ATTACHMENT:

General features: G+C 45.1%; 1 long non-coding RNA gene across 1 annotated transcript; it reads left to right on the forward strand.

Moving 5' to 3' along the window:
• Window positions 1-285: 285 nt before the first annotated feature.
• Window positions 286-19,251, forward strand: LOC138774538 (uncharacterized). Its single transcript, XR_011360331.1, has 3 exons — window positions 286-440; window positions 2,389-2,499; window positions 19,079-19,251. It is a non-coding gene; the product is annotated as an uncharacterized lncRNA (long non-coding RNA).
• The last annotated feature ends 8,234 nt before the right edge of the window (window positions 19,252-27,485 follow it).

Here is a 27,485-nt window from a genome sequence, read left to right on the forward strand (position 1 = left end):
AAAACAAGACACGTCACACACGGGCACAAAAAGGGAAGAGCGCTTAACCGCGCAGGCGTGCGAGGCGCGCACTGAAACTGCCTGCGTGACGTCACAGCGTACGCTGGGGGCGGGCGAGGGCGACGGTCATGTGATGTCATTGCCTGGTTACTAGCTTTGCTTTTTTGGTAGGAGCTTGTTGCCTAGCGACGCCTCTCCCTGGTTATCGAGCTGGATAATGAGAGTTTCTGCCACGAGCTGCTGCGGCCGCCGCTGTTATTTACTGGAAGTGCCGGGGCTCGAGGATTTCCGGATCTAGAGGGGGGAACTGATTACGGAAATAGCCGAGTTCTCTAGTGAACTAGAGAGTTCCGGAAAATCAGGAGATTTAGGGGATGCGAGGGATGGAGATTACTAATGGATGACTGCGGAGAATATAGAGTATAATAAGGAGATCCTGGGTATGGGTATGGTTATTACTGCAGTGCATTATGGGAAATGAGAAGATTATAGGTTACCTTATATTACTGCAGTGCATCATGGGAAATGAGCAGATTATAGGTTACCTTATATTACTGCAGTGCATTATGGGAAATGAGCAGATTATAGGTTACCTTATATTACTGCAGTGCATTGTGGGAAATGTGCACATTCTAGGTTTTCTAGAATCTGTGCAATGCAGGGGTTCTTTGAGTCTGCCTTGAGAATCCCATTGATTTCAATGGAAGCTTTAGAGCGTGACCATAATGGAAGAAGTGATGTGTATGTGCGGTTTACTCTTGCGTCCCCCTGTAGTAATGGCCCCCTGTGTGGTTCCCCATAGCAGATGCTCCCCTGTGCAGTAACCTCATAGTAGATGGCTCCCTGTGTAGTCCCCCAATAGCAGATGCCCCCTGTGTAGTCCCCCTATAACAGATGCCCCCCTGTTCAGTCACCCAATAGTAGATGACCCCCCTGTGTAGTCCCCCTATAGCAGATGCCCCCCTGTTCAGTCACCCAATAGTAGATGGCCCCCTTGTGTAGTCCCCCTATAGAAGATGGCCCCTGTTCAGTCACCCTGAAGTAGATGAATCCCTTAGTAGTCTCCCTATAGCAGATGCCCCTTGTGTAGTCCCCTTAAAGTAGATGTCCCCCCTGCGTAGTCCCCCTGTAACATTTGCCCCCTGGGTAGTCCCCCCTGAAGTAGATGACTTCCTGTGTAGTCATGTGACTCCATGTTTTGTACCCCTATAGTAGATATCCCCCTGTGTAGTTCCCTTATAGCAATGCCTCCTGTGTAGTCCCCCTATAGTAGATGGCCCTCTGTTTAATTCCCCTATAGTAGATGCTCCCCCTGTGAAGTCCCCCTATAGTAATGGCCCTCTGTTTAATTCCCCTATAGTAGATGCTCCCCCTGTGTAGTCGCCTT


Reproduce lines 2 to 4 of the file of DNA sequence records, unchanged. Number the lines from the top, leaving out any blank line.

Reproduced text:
Moving 5' to 3' along the window:
• Window positions 1-285: 285 nt before the first annotated feature.
• Window positions 286-19,251, forward strand: LOC138774538 (uncharacterized). Its single transcript, XR_011360331.1, has 3 exons — window positions 286-440; window positions 2,389-2,499; window positions 19,079-19,251. It is a non-coding gene; the product is annotated as an uncharacterized lncRNA (long non-coding RNA).